In children with acute CNS infection, management of raised intracranial pressure improves mortality and neuromorbidity. We compared cerebral perfusion pressure–targeted approach with the conventional intracranial pressure–targeted approach to treat raised intracranial pressure in these children.
Prospective open-label randomized controlled trial.
PICU in a tertiary care academic institute.
Hundred ten children (1–12 yr) with acute CNS infections having raised intracranial pressure and a modified Glasgow Coma Scale score less than or equal to 8 were enrolled.
Patients were randomized to receive either cerebral perfusion pressure–targeted therapy (n = 55) (maintaining cerebral perfusion pressure ≥ 60 mm Hg, using normal saline bolus and vasoactive therapy—dopamine, and if needed noradrenaline) or intracranial pressure–targeted therapy (n = 55) (maintaining intracranial pressure < 20 mm Hg using osmotherapy while ensuring normal blood pressure). The primary outcome was mortality up to 90 days after discharge from PICU. Secondary outcome was modified Glasgow Coma Scale score at 72 hours after enrollment, length of PICU stay, duration of mechanical ventilation, and hearing deficit and functional neurodisability at discharge and 90-day follow-up.
A 90-day mortality in intracranial pressure group (38.2%) was significantly higher than cerebral perfusion pressure group (18.2%; relative risk = 2.1; 95% CI, 1.09–4.04; p = 0.020). The cerebral perfusion pressure group in comparison with intracranial pressure group had significantly higher median (interquartile range) modified Glasgow Coma Scale score at 72 hours (10 [8–11] vs 7 [4–9], p < 0.001), shorter length of PICU stay (13 d [10.8–15.2 d] vs 18 d [14.5–21.5 d], p = 0.002) and mechanical ventilation (7.5 d [5.4–9.6 d] vs 11.5 d [9.5–13.5 d], p = 0.003), lower prevalence of hearing deficit (8.9% vs 37.1%; relative risk = 0.69; 95% CI, 0.53–0.90; p = 0.005), and neurodisability at discharge from PICU (53.3% vs 82.9%; relative risk = 0.37; 95% CI, 0.17–0.81; p = 0.005) and 90 days after discharge (37.8% vs 70.6%; relative risk = 0.47; 95% CI, 0.27–0.83; p = 0.004).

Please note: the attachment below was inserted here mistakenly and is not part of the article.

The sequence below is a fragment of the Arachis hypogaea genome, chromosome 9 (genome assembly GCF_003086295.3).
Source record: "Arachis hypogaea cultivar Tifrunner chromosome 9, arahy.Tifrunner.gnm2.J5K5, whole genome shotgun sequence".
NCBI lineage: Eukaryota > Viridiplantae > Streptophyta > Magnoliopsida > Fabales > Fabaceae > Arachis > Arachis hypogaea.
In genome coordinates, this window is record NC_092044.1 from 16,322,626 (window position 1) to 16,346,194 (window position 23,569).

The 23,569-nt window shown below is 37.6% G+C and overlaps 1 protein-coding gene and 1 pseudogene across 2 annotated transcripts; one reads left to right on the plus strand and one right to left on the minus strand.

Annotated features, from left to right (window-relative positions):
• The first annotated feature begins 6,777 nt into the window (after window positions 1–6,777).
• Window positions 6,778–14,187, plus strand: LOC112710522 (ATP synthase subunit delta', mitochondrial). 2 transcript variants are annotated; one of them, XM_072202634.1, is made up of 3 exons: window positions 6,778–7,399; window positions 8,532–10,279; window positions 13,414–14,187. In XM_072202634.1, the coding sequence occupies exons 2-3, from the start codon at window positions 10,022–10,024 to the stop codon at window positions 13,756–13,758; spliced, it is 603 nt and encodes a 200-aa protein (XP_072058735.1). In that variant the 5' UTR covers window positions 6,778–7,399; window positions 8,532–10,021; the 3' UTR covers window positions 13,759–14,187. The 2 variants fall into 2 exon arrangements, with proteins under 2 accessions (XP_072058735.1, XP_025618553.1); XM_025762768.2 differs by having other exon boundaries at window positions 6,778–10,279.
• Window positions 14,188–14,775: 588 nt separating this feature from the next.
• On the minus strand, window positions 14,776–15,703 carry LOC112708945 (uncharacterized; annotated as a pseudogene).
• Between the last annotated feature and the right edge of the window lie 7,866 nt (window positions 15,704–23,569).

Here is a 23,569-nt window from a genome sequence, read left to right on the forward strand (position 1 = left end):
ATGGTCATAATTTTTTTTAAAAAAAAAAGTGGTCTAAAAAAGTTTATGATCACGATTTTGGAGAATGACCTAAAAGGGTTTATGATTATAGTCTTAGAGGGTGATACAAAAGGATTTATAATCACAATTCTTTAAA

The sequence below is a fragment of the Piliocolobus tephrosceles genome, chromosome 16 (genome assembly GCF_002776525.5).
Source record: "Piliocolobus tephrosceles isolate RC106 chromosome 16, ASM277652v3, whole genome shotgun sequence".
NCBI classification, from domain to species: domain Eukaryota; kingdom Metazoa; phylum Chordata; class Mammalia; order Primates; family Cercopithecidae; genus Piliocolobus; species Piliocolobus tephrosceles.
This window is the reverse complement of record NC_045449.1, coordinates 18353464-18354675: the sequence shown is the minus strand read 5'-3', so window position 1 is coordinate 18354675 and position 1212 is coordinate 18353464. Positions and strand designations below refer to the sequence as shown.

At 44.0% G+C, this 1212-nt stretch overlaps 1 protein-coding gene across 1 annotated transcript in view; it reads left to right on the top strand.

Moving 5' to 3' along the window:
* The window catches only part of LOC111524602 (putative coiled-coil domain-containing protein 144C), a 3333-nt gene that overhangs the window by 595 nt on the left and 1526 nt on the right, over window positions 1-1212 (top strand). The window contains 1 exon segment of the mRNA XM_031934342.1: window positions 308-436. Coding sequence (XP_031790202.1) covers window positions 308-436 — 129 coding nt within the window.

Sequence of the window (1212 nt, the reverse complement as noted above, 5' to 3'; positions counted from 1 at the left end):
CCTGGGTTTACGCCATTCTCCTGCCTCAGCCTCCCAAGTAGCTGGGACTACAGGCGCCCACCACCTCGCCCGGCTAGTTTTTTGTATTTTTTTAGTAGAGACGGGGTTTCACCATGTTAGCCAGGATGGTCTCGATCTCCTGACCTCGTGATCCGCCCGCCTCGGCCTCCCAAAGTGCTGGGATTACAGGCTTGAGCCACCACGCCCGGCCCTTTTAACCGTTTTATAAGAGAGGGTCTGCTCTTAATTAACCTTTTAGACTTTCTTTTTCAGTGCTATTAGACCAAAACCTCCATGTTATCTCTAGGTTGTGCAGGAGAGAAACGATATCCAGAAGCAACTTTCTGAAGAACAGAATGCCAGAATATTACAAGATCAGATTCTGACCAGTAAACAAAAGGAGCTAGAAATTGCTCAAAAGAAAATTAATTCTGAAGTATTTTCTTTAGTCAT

Cerebral perfusion pressure–targeted therapy, which relied on more frequent use of vasopressors and lesser use of hyperventilation and osmotherapy, was superior to intracranial pressure–targeted therapy for management of raised intracranial pressure in children with acute CNS infection in reducing mortality and morbidity.
Department of Pediatrics, Advanced Pediatrics Centre, Postgraduate Institute of Medical Education and Research, Chandigarh, India.
* See also p. 1936.
This study was performed at Postgraduate Institute of Medical Education and Research, Chandigarh, India.
CTRI/2012/05/002650: Trial registered as “A pilot study to compare the outcome of CPP-targeted therapy versus ICP-targeted therapy in children with acute meningitis.”
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Supported, in part, by institutional and departmental funds.
The authors have disclosed that they do not have any potential conflicts of interest.
Address requests for reprints to: Sunit Singhi, MD, Department of Pediatrics, Pediatric Emergency and Intensive Care, Advanced Pediatric Centre, Postgraduate Institute of Medical Education and Research, Chandigarh 160012, India. E-mail: email@example.com